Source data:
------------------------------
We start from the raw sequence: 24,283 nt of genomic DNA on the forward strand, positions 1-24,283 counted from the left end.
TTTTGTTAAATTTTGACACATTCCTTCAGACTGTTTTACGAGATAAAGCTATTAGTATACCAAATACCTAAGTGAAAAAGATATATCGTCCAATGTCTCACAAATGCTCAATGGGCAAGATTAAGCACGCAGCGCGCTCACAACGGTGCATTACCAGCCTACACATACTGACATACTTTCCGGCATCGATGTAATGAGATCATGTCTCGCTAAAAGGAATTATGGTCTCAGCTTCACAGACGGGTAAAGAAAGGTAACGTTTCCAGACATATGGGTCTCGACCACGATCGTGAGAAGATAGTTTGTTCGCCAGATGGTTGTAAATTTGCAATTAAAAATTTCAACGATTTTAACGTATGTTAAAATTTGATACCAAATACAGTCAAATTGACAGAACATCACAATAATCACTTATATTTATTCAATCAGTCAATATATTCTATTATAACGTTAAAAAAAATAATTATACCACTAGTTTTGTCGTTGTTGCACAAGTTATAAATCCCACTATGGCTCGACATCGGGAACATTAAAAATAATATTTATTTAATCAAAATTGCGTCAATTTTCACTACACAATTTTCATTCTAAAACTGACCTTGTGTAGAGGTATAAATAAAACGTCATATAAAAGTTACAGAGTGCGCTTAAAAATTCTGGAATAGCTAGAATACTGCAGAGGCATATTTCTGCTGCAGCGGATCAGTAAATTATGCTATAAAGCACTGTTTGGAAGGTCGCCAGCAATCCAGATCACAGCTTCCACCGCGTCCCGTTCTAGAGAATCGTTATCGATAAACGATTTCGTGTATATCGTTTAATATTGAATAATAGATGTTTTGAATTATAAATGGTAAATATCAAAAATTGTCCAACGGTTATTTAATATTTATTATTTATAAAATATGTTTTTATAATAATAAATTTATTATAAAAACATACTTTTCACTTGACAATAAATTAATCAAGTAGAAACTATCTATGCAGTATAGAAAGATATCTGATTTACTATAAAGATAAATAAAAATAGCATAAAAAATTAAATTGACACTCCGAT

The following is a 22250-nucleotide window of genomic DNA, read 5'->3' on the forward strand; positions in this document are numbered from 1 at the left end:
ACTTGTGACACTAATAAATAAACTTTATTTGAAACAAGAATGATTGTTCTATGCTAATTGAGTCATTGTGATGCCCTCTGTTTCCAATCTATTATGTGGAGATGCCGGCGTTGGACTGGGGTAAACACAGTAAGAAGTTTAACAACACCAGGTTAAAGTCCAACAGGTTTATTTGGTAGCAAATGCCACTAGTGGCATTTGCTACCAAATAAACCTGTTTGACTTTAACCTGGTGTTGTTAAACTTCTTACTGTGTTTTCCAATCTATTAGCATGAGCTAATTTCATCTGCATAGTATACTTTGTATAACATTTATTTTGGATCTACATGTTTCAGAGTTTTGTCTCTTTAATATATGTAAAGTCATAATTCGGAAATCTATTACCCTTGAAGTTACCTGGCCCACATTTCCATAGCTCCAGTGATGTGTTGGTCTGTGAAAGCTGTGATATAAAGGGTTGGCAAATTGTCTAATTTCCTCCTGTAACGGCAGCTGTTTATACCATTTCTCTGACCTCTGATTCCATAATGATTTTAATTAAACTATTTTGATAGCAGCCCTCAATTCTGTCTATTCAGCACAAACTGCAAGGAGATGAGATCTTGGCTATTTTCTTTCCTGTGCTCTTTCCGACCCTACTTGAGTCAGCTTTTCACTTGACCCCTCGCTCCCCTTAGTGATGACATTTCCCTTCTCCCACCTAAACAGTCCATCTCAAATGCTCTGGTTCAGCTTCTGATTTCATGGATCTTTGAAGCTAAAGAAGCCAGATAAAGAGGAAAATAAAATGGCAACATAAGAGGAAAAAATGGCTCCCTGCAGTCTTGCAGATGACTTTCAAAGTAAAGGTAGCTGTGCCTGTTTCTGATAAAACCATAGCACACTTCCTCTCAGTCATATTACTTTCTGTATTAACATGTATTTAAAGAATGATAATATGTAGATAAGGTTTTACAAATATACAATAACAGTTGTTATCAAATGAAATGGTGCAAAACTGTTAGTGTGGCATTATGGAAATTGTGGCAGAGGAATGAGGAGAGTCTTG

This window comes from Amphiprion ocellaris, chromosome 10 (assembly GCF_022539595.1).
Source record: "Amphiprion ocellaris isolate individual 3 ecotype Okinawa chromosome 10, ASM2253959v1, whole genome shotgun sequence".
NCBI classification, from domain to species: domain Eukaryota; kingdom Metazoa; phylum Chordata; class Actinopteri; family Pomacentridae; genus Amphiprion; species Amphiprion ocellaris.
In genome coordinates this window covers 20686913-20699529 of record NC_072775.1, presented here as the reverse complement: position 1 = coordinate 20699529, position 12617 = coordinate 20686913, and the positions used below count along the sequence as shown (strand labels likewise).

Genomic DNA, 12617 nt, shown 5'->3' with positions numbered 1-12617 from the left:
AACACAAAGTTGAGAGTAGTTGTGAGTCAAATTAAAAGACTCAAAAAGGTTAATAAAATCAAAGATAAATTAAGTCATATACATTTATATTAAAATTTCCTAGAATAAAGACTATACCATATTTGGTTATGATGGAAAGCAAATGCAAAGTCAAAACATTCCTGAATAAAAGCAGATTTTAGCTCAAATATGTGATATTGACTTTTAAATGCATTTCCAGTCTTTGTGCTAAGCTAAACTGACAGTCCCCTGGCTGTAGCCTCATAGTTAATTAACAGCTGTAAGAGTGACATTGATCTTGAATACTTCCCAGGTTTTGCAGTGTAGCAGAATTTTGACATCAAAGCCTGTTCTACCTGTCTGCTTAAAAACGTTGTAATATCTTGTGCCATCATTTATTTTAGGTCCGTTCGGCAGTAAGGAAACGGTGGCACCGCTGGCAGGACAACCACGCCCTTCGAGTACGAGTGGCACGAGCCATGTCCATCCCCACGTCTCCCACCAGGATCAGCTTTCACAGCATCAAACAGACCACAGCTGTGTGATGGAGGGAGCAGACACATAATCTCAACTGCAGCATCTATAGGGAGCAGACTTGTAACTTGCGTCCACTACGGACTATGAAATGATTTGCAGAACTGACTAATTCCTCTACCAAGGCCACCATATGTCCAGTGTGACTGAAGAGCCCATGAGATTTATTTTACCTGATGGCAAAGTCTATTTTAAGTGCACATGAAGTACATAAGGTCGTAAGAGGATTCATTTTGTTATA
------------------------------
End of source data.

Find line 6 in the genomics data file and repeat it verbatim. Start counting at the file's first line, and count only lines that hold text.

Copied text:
Source record: "Amphiprion ocellaris isolate individual 3 ecotype Okinawa chromosome 10, ASM2253959v1, whole genome shotgun sequence".